To communicate with optimum effectiveness, you can learn skills that help you get your point across with clarity and leave others with a positive impression of your competence and professionalism. This is true for presentations and lectures, during which you need to keep your audience engaged and focused. Of course it’s also true of communications that take place over e-mail, which take place without the benefit of eye contact, vocal inflection, and other cues that alert others to the full meaning of your message.
Unfortunately, these positive communication strategies aren’t always taught in school, so those who enter the workforce without this knowledge may unwittingly engage in behaviors that are deemed rude, unprofessional, or annoying. And yet, professional e-mail practices don’t only apply in the working world; knowing how, when, and why to craft and send an e-mail can improve students’ ability to communicate with you, as well as with their fellow students.
In HOW 13: A Handbook for Office Professionals, Thirteenth Edition, authors James L. Clark and Lyn R. Clark offer students guidelines for e-mail use that will come in handy today, as well as in their future careers. Encourage your students to consider these points before they click “Send”:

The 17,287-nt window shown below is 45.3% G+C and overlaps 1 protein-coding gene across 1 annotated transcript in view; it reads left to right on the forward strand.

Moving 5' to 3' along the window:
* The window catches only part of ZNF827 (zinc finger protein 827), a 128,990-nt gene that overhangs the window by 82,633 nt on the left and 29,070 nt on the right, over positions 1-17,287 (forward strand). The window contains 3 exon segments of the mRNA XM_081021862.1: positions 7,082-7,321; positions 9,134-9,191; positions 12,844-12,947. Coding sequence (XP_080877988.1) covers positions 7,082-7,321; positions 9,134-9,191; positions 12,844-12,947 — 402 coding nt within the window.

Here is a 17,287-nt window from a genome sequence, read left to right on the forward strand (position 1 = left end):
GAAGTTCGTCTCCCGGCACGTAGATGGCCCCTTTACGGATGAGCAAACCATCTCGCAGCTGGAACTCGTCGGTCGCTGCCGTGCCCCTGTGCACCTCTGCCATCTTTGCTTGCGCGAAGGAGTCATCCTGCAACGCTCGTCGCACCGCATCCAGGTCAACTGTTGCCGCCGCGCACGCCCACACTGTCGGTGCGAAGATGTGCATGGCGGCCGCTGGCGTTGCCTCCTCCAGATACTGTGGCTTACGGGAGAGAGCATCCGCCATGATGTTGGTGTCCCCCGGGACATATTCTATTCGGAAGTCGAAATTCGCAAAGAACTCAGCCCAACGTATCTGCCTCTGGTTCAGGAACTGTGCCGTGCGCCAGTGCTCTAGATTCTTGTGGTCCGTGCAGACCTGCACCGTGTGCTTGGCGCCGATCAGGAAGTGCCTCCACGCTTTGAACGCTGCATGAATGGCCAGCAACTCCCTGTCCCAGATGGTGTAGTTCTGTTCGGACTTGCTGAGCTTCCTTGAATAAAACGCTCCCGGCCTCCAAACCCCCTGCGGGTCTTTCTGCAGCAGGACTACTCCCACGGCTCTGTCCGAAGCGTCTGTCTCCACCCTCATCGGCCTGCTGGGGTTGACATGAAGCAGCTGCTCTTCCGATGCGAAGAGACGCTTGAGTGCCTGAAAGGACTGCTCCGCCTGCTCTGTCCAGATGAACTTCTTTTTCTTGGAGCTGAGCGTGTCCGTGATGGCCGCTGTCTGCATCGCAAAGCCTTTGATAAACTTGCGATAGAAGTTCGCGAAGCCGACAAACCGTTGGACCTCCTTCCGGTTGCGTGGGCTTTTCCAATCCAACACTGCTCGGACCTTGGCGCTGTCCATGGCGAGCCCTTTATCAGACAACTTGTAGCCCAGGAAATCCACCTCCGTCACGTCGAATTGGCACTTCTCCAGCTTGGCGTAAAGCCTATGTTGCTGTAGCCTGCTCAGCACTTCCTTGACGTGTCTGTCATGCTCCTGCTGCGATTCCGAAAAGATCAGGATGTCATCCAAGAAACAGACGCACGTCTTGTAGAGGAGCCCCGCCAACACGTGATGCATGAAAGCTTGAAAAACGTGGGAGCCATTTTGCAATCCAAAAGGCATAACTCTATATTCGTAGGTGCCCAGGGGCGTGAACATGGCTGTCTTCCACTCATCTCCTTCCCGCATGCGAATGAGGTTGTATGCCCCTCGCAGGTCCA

Netiquette (net etiquette) is a set of behaviors that should be adhered to when using the Internet. Excluding conduct prohibited by federal laws, the Internet community itself has devised etiquette standards for Internet use. Those applying to e-mail follow:
(1) Use e-mail to accomplish a specific purpose. Do not send e-mail messages that are needless or unnecessary. At the same time, send courtesy copies only to people who will benefit from or who need the information contained in your e-mail message.
(2) Make your reply as succinct as possible when replying to e-mail messages online. If courtesy copies were routed to others, evaluate whether these individuals need your response before sending your reply. Avoid cluttering the network and others’ mailboxes with unnecessary replies.
(3) Be courteous in your e-mail messages. Sending rude messages is known as “flaming” and is frowned upon by the Internet community.
(4) Avoid using a series of all capital letters in the body of your message. Besides hindering readability, all capital letters are considered the e-mail equivalent of shouting and may be construed as rude.
(5) Keep your e-mail messages short, generally no more than one or two screenfuls of data. If you send a long message, tell the recipient at the beginning so that he or she has the option to download it for later reading.
(6) Do not send chain letters over the Internet. (p. 352)
Reference: Clark, James L. and Clark, Lyn R. 2014. HOW 13: A Handbook for Office Professionals, 13th ed. Mason, OH: South-Western, Cengage Learning.
Do you provide your students with guidelines for e-mail communications? What other strategies do you use for teaching courtesy and other professional “soft skills” in your courses? Share your ideas below.